This is the second year in a row that Nelson’s Pride parade has been cancelled because of COVID-19, but the event’s spirit and history are being celebrated at a museum exhibit.
“That is super, super sad,” Kootenay Pride’s Stephanie Myers said about the parade. She added Nelson’s parade, unlike others she’s seen, has no clear line between participants and watchers.
“They are there for the same reason. It’s sad not to have that big community hug.”
But the lack of a parade, she said, might give the newly opened Kootenay Pride exhibit at Touchstones Nelson more impact.
Kootenay Pride: We Love a Parade explores the history of the LGBTQ2S+ movement in the Kootenays since the 1960s, with photos, video, news clippings and historical timelines.
“They can support us by going in and learning about the history,” Myers said, “which is partly about the struggle of getting the parade in the first place.”
Kootenay Pride’s Michael Wicks told the Nelson Star that the exhibit is a tribute to those who, over the decades, “have created this archive by daily actions, by daily commitment to liberation, daily commitment to our community.”
On Sept 3, the poet Smokii Sumac performed in the Touchstones gallery for Kootenay Pride.
Sumac describes himself as two-spirit, transmasculine, and a member of the Ktunaxa Nation who grew up in Invermere. He says he is striving to change the world for Ktunaxa people as well as for two-spirit and queer people.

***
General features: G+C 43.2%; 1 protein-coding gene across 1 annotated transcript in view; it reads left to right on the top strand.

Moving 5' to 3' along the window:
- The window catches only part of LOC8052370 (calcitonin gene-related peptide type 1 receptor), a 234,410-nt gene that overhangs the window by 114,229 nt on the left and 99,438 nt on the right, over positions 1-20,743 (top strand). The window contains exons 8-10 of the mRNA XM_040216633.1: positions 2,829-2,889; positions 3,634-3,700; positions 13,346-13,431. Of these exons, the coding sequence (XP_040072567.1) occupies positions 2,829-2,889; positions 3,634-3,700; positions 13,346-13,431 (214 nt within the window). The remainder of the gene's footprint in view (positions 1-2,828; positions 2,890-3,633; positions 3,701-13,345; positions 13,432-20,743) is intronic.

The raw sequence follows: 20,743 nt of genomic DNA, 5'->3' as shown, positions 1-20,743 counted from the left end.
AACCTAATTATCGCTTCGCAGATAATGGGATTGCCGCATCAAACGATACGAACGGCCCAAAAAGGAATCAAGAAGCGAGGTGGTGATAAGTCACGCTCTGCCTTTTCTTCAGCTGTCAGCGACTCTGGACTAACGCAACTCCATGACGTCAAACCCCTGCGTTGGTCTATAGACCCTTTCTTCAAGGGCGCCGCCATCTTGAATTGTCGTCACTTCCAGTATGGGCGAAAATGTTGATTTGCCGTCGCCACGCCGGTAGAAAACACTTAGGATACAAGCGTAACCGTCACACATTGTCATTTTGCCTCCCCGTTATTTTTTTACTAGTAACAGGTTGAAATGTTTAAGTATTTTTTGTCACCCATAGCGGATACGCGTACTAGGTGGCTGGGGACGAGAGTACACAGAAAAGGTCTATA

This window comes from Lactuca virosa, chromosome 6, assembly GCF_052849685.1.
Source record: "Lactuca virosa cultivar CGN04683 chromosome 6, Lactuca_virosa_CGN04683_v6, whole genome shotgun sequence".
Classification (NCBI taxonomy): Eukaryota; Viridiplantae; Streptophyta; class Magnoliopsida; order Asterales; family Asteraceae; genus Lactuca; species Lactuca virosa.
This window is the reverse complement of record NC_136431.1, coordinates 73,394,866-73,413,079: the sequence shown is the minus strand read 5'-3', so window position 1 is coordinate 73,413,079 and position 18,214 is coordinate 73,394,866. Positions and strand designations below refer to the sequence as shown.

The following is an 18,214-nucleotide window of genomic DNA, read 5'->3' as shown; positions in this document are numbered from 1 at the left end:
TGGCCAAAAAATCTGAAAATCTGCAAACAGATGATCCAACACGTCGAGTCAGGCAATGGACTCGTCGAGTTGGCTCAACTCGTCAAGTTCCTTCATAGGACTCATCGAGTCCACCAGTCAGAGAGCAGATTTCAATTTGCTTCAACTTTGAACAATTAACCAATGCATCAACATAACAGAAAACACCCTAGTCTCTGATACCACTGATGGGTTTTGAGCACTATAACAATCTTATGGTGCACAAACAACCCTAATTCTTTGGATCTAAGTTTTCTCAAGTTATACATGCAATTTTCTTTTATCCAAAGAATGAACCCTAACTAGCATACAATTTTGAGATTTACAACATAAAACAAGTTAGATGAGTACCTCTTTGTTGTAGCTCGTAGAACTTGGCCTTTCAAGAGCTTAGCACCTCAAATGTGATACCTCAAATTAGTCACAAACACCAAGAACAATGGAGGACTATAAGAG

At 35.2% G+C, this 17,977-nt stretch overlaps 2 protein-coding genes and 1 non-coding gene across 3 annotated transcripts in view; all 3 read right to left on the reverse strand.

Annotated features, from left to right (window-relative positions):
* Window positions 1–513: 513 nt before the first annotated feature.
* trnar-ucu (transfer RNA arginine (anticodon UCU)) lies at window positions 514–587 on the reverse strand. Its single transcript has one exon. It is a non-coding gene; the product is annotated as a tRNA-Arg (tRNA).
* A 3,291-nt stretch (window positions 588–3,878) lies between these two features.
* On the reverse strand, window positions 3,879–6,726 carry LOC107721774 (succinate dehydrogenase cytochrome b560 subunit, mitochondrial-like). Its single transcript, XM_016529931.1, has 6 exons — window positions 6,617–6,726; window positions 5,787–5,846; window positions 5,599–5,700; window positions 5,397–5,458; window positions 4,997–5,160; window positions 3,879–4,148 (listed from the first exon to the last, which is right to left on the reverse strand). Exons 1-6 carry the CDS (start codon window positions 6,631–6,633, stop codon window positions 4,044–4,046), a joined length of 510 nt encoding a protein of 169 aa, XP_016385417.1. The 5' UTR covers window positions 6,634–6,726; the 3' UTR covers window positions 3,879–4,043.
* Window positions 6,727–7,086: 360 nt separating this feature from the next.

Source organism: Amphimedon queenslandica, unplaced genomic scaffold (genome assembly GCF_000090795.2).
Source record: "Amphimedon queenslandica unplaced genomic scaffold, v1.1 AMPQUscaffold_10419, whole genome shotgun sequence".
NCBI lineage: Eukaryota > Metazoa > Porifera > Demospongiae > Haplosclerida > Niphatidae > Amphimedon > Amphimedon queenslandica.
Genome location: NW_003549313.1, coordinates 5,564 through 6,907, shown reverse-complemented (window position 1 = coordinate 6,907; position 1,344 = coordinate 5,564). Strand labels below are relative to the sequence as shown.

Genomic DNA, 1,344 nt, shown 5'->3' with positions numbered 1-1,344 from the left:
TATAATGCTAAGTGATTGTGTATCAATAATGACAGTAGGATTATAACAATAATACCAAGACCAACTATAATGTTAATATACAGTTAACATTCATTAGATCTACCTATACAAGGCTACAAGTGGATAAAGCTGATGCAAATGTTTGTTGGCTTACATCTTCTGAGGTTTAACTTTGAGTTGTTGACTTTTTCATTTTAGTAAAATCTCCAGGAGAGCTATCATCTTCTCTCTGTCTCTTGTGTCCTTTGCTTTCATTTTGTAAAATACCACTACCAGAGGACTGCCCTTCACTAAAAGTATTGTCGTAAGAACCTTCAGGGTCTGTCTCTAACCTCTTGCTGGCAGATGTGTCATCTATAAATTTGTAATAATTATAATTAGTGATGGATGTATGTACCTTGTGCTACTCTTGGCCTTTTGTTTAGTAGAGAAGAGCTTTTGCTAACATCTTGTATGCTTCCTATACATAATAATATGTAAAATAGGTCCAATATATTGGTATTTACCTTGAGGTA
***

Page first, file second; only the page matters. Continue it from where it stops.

“I want to restore our relations with each other, with the land and with our children. That is the goal,” he told the Nelson Star at Touchstones after performing a reading from his book You Are Enough: Love Poems for the End of the World.
He explained that because his reading was part of two Kootenay Pride exhibitions at the gallery, he chose to read mostly poems about love and sex.
“I do write sexy poems,” he said, “but they are not representative of the whole book. There are seven sections in the book: some on grief, addiction, ceremony, colonialism.”
During the reading Sumac exuded an air of congenial good humour.
“What am I happy about? To be Ktunaxa. To be in my beautiful territory and it is a beautiful place. We have a happy song that we sing and I sing that song a lot. My elders taught me that when we sing that song we ask for happiness to come.
“One of my elders said, ‘I have been through hell, so why wouldn’t I be happy now to be out of it?’”
Sumac performed his poems in a room hung with large-format portraits by JJ Levine, a Montreal photographer who, according to his artist statement, photographs “my friends, lovers and siblings in my LGBTQ community.”
Many of the photos in the exhibit, entitled Alone Time/Queer Portraits, depict apparently male-female couples. Close examination reveals that in some of the portraits the same model appears as both the man and the woman in the same frame.
“(This) is intended to confuse and amuse the viewer,” Levine writes, “and urge the audience to problematize preconceived notions of gender binary and heteronormativity.”
Kootenay Pride: We Love a Parade and Alone Time/Queer Portraits runs at Touchstones Nelson until Oct. 30.